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A 'Beauty Queen of Leenane' Glossary


A house in Leenane.

Photo courtesy of Center Theatre Group Costume Shop Director Candice Cain.

Martin McDonagh’s The Beauty Queen of Leenane (November 9 – December 18, 2016 at the Mark Taper Forum) takes place in the eponymous Leenane, a town in the mountains of Connemara, County Galway, Ireland. For introductory purposes, one only need know that Leenane is drab, perpetually wet, and generally lacking in activity and jobs. The language used in the play reflects the rural town—plodding and somewhat backwards—and is infused with Irish-English words and references. Below is an introduction to the Leenane dialect and the Irish words and phrases in the play, as outlined in the glossary of the script, along with examples of how these words are used by the characters.

A town in County Galway Ireland, where this show takes place. Experts argue fervently over the proper pronunciation of the name, but after much research and consultation with the locals, we have determined that the correct version is “Leh-Nan” (the second syllable rhymes with the name Ann). I.e. “I do ask meself, if there was good work in Leenane, would I stay in Leenane? I mean, there never will be good work, but hypothetically, I’m saying. Or even bad work. Any work.” —Pato Dooley
A nutritional drink, fortified with additional vitamins and minerals. Made up from dried powder, it was usually given to the elderly. I.e. “I can’t see how a urine infection prevents you pouring a mug of Complan or tidying up the house a bit when I’m away.” —Maureen Folan
A version of the English expletive “f*ck,” although the term is less offensive and does not have the same sexual connotations. I.e. “I’ll tell you who’s a fecking loon, lady. You’re a fecking loon!” —Ray Dooley
Irish Gaelic is the traditional language of Ireland, spoken by about one million people in the country. It is more prevalent in the rural west and Gaeltacht regions (where the play is set). Historically this language has been under threat: colonial forces tried to suppress the speaking of Irish and to forbid its teaching in state schools. Because of this, the speaking of Gaelic is considered to be a politically important and sensitive issue, and is often related to a celebration or assertion of national identity. I.e. The song on the radio in the first scene of the play is sung in Gaelic.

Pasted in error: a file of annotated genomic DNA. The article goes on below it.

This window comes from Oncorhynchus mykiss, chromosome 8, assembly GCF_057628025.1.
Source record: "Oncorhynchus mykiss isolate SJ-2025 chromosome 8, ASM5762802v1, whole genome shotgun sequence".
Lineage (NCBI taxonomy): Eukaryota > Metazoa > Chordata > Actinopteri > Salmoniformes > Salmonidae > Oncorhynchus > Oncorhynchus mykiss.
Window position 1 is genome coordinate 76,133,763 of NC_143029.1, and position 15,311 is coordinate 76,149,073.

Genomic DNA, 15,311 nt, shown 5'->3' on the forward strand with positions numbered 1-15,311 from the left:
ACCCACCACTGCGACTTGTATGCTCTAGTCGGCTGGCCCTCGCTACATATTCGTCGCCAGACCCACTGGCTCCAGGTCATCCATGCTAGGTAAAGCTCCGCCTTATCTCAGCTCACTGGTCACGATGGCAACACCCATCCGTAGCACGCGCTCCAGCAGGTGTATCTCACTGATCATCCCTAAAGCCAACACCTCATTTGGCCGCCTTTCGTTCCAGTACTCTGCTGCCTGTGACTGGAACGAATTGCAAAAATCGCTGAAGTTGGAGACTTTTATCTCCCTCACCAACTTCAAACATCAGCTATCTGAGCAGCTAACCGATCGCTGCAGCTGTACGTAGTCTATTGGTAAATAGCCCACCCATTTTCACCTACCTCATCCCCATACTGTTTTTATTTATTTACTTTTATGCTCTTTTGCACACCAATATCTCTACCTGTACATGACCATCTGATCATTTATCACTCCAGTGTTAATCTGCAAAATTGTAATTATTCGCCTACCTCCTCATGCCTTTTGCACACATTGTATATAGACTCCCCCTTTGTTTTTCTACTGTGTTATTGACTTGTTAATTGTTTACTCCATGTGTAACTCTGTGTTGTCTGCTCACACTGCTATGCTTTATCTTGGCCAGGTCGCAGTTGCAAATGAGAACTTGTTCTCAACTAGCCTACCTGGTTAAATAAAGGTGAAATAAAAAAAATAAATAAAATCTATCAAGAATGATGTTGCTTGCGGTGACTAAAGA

Irish-English for “bit.” I.e. “Is the radio a biteen loud there, Maureen?” —Mag Folan
Ceilidh Time
Pronounced KAI-lee, like the first name of actress Kaley Cuoco. A ceilidh is a traditional social celebration accompanied by folk music and dance. In the context of the play, it refers to a radio program playing such music, largely in Gaelic. I.e. Mag: Nothing on [the radio], anyways. An oul fella singing nonsense. Maureen: Isn’t it you wanted it set for that oul station? Mag: Only for Ceilidh Time and for whatyoucall.
Slang for excrement. I.e. “It’s more of a day-dream. Y’know, something happy to be thinking of when I’m scraping the skitter out of them hens.” —Maureen Folan
American. I.e. “You said you couldn’t stand the Yanks yesterday. The crux of the matter yesterday you said it was.” —Mag Folan
Baby. I.e. “It’d be hard to find a priest who hasn’t had a babby with a Yank.” —Ray Dooley
Irish-English for “boy.” I.e. “You’re a good gasur, Ray, fixing me fire for me.” —Mag Folan
Kimberley Biscuits
A brand of biscuits (cookies) famous in Ireland (learn more about Kimberly Biscuits in our Martin McDonagh Primer). I.e. “I hate Kimberleys. I only get them to torment me mother.” —Maureen Folan
Tayto Crisps are a beloved brand of potato chips. I.e. "She had dropped some Taytos on her blouse, there, I was just brushing them off for her." —Pato Dooley
Traveler or gypsy. The name is also used to refer to a cheeky child. In the context of the play, it is probably being used in a derogatory sense, and is considered by some to be an offensive term. I.e. “You suppose right enough. Lying the head off you, like the babby of a tinker.” —Maureen Folan
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